- - Monday, December 16, 2019

After three years of legal wrangling, The Washington Post finally got the original documents from studies of lessons learned from the war in Afghanistan. In a wave of self-congratulatory backslapping, The Post is comparing the feat with the publication of the “Pentagon Papers” during the Vietnam War. 

So far, what The Post has found is a glaring flash of the obvious. The U.S. government didn’t know what it was doing, and the ignorance was bipartisan. Two separate administrations got things wrong. But, like the government, The Post is capable of looking at the same raw data and drawing the wrong conclusions.

A case in point is one of the major conclusions drawn by The Post’s analysis, that being we didn’t know who we were fighting. Wrong, we knew — and know — exactly who we were fighting. After two decades, we know a lot about the Taliban.

We know how they fight, a lot about their organization, and even what motivates them. If they had renounced al Qaeda after 9/11, we probably wouldn’t be there. The fact that we can’t destroy them is due to our inability to deal with their center of gravity which is that portion of the civilian population that supports them. Those people are not buying what we are selling, and probably never will. What we have here is a failure of market analysis.

The people who support the Taliban are largely Pashtun tribesman in the rural interior of the country. Not all Pashtun fall into this category. Many of the key government leaders — including the Karzai family — are Pashtun. The rural elements we are talking about probably represent 30 to 40 percent of the population. Even at their lowest point in 2002, the Taliban were aided and abetted by rural Pashtun.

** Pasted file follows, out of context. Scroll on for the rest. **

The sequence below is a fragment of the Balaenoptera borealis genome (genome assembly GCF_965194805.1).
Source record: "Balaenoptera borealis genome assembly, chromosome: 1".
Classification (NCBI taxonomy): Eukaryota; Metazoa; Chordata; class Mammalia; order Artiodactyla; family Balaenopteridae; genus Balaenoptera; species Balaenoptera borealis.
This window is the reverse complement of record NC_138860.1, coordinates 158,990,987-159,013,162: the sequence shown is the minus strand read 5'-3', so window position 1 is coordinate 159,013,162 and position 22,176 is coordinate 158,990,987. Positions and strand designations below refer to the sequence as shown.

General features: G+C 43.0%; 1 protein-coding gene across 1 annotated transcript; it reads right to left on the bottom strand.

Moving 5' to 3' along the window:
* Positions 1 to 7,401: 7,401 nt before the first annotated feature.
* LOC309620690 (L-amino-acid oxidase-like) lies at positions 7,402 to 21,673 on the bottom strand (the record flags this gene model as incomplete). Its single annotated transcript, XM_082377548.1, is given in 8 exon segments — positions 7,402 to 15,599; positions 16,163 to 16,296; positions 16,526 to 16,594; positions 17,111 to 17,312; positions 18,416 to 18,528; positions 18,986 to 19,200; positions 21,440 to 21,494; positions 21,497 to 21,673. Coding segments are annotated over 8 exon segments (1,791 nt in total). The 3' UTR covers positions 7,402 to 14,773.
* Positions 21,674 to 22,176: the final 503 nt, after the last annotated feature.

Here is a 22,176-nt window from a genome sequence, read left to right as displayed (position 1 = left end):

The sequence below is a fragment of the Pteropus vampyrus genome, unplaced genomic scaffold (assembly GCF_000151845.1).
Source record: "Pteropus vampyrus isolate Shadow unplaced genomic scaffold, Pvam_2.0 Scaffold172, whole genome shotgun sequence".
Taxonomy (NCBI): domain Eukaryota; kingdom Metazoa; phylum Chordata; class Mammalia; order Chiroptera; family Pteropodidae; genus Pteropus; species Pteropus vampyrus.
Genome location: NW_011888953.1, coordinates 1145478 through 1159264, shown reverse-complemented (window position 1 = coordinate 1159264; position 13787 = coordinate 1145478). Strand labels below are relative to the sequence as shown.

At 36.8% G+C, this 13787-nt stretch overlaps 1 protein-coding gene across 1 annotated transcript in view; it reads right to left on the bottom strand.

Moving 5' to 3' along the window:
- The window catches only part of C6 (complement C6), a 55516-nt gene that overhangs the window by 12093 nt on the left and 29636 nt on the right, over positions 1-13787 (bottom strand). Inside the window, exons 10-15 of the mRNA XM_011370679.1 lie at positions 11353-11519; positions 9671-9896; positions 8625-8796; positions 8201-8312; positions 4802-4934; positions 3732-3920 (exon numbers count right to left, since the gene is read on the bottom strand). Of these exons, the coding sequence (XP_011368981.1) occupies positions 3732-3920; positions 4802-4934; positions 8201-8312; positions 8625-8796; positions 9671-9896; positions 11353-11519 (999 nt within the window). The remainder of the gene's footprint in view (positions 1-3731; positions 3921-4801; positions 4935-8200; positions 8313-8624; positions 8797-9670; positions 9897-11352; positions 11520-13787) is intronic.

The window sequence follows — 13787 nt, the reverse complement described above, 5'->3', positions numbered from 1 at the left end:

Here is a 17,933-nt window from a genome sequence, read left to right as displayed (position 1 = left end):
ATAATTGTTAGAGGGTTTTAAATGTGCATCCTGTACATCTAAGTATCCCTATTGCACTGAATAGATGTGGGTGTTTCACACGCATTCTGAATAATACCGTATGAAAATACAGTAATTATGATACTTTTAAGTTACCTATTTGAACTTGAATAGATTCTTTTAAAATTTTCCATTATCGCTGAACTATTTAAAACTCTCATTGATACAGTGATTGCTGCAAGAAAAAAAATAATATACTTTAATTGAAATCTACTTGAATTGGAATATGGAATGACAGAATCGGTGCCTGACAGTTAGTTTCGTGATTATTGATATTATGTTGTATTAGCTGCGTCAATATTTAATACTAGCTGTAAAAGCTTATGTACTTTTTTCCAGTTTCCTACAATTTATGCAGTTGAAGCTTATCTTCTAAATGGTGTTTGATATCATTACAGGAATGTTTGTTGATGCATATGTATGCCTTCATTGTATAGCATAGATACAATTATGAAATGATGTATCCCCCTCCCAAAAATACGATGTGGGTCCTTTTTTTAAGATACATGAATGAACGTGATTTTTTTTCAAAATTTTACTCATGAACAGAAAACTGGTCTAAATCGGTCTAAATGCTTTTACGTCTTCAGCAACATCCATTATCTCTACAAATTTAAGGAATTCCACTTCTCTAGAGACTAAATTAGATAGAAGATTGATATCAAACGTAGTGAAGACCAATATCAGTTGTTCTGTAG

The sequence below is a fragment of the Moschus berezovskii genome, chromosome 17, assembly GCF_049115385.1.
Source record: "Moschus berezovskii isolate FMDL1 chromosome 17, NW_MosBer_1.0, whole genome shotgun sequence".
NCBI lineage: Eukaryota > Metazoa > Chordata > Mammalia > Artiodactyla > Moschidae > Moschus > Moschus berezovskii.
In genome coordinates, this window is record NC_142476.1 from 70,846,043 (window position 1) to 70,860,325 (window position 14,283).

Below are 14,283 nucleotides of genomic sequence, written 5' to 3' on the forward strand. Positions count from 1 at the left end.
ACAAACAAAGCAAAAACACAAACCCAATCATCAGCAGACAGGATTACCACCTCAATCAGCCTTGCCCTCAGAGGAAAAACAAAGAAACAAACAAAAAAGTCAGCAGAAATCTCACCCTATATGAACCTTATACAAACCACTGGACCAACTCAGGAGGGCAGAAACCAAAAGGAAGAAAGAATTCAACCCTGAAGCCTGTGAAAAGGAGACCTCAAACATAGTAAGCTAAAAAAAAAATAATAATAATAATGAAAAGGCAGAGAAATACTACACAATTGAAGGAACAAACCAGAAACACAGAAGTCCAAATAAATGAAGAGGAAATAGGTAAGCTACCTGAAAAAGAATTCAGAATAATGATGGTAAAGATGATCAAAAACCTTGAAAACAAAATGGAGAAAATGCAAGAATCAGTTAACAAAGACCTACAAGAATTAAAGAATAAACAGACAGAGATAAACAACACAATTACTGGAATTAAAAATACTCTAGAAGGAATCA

A majority of those don’t buy off on the rigid Talib interpretation of the Muslim religion, but they do believe in Pashtunwali (the code of the Pashtun) which includes a very strict view of the role of women in society and a rigid code of honor calling for the ruthless pursuit of vengeance when a family, clan or tribe member has been killed or wronged — even if that relative was in the wrong in the first place.

This makes it virtually impossible to win the proverbial “hearts and minds” of this key component of Taliban survival. The free stuff we’ve been offering to try to win these people over was not sufficient to induce them to stop supporting the Taliban, and probably never will be. As a civilian governance adviser in a remote Pashtun district of Northwest Afghanistan, I saw this time and again.

Until the Trump era, the Afghan War had two phases; these can roughly be categorized as Bush and Obama periods. The Bush phase concentrated on finding and killing terrorists, and the Taliban were lumped with al Qaeda as terrorists. The Obama phase concentrated on counterinsurgency which had worked passably well in Iraq.

In both cases the approach would not work on the rural Pashtun population. From the Bush era perspective, every Taliban killed created at least one — usually more — Taliban bent on revenge. This was true even if the new recruits didn’t buy off on Talib theology. Revenge was the motive.

The Obama era hearts and minds approach was doomed because the price for American free stuff was equal rights for women and accepting a corrupt central Afghan government judiciary over the rough but reasonably fair brand of Taliban style Sharia law. Crudely stated, the dogs didn’t like the Alpo we were trying to feed them. In rural Pashtun areas, the Taliban were the population and we were not willing to destroy the population in order to save it.

The Post study is getting one thing right, and the Trump approach seems to be edging toward it. Creating a centralized Afghan government was wrong. The answer is — and always has been — negotiating a peace that will do two things. It would bring the Taliban into the political system a legitimate party, and it would craft a one country-two systems approach that would allow Sharia law and secular justice systems to exist side-by-side with the local populace choosing which they prefer in provincial elections.

The present centralized system in which Kabul tries to impose its will on remote and largely inaccessible rural regions is unworkable given the primitive state of transportation and communications.

We don’t want foreign terrorists back in Afghanistan, the Taliban can’t take the urban areas, and the rural Pashtun don’t want to change. There is room for a negotiated settlement.

• Gary Anderson lectures in Alternative Analysis at the George Washington University’s Elliott School of International Affairs.

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